tamaraw

Re:wilding Tamaraw

The Tamaraw is a dwarf wild buffalo only found on Mindoro Island in the Philippines. At a glance, a Tamaraw might be mistaken for a domestic buffalo, but its V-shaped horns, much smaller frame and feisty personality sets it apart. Listed as Critically Endangered on the IUCN Red List of Threatened Species, there are only about 500 Tamaraw left on Mindoro. About 80% live in Mounts Iglit-Baco Natural Park, and two other small populations – ranging around 50 and 12 individuals – live elsewhere on the island. Additional small populations may also survive. These numbers are a fraction of the Tamaraw’s historical population and without immediate help, these isolated subpopulations may go extinct within the next few decades.

Rangers on patrol in Mounts Iglit Baco National Park. (Photo by James Slade, Global Wildlife Conservation)

At the turn of the 20th century there were more than 10,000 Tamaraw living on Mindoro. Hunting, poaching, disease spread from domestic cattle, habitat destruction from non-sustainable land use – even invasive plants that the animals can’t eat – have dramatically reduced the population. And with females averaging just one offspring every two years, the species will need immediate and effective conservation efforts to survive.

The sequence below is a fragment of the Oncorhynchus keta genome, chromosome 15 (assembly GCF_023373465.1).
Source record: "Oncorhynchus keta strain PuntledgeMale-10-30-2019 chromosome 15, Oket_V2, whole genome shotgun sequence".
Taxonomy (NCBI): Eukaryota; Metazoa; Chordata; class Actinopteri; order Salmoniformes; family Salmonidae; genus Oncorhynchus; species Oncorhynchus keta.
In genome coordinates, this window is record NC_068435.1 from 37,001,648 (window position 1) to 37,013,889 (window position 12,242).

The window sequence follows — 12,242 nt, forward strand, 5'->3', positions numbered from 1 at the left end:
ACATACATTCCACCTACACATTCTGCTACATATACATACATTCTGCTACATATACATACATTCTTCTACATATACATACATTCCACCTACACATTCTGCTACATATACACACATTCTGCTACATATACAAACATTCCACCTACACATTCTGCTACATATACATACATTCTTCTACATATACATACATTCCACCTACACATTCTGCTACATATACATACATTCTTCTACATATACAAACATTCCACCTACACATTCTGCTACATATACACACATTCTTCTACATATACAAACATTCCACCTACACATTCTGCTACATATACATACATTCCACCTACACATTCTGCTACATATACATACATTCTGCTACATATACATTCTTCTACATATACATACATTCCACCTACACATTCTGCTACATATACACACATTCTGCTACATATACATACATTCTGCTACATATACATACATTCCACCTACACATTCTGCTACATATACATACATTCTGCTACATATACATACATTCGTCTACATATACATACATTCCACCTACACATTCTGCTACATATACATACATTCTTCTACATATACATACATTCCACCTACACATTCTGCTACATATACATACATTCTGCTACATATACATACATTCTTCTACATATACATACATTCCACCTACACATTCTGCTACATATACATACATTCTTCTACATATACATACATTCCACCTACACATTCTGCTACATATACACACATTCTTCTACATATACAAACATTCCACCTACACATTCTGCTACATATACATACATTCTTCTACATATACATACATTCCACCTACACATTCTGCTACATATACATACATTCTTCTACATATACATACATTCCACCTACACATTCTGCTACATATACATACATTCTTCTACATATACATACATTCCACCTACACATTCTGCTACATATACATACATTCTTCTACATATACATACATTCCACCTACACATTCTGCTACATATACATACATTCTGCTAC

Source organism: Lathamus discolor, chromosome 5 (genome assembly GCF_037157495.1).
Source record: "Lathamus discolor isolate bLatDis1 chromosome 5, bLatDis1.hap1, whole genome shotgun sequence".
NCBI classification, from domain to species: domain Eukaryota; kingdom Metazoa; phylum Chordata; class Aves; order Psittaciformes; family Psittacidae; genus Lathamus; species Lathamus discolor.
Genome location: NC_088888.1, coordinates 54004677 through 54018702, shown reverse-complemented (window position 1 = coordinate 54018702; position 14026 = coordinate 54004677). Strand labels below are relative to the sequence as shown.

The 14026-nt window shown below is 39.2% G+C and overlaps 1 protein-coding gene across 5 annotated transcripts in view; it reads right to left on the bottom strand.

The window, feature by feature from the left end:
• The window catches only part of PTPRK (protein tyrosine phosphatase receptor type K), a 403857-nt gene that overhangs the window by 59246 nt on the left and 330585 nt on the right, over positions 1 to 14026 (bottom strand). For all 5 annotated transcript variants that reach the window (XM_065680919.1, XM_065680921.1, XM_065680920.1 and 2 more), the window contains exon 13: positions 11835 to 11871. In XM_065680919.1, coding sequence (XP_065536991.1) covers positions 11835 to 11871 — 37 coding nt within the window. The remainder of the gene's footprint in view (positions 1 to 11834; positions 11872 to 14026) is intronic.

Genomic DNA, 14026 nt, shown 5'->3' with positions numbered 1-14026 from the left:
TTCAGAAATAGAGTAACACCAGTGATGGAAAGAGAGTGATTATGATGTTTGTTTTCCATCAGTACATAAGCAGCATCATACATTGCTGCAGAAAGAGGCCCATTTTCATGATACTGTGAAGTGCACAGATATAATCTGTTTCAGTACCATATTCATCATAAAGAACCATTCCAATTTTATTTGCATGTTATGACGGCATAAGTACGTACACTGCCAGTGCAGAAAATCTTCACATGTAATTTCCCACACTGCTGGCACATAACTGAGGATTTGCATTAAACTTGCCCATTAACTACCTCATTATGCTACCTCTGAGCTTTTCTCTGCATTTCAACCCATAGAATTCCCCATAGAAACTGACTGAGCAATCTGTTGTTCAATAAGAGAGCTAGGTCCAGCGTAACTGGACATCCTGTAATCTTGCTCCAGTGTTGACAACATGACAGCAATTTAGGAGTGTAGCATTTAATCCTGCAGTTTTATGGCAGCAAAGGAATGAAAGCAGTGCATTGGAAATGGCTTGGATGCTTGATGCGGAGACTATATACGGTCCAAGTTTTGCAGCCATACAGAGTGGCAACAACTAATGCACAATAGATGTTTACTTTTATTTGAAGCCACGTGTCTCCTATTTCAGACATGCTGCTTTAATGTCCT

Re:wild has helped develop an ambitious conservation plan in lockstep with numerous partners committed to restoring the Tamaraw across Mindoro. The bold vision behind The National Tamaraw Conservation Action Plan – created by a team of more than 70 conservationists, policymakers and Indigenous peoples – is as simple as it is ambitious: by the year 2050, the Tamaraw will thrive in rewilded habitats and in coexistence with Indigenous peoples across Mindoro.

Tamaraw (photo by Barney Long/Global Wildlife Conservation)

The Philippines’ National Tamaraw Conservation Action Plan is designed to protect and recover Tamaraw in Mindoro. Through the National Tamaraw Conservation Action plan, partners across Mindoro and international partners like Re:wild will strive to: 

  • locate and protect all the remaining populations of Tamaraw, helping them increase to viable numbers

  • end all Tamaraw poaching

  • work with cattle ranchers to prevent the spread of disease from domestic cattle

  • manage invasive species

  • work with local communities to manage their land in ways that mesh cultural needs with Tamaraw recovery

A Park that Recognizes Indigenous Lands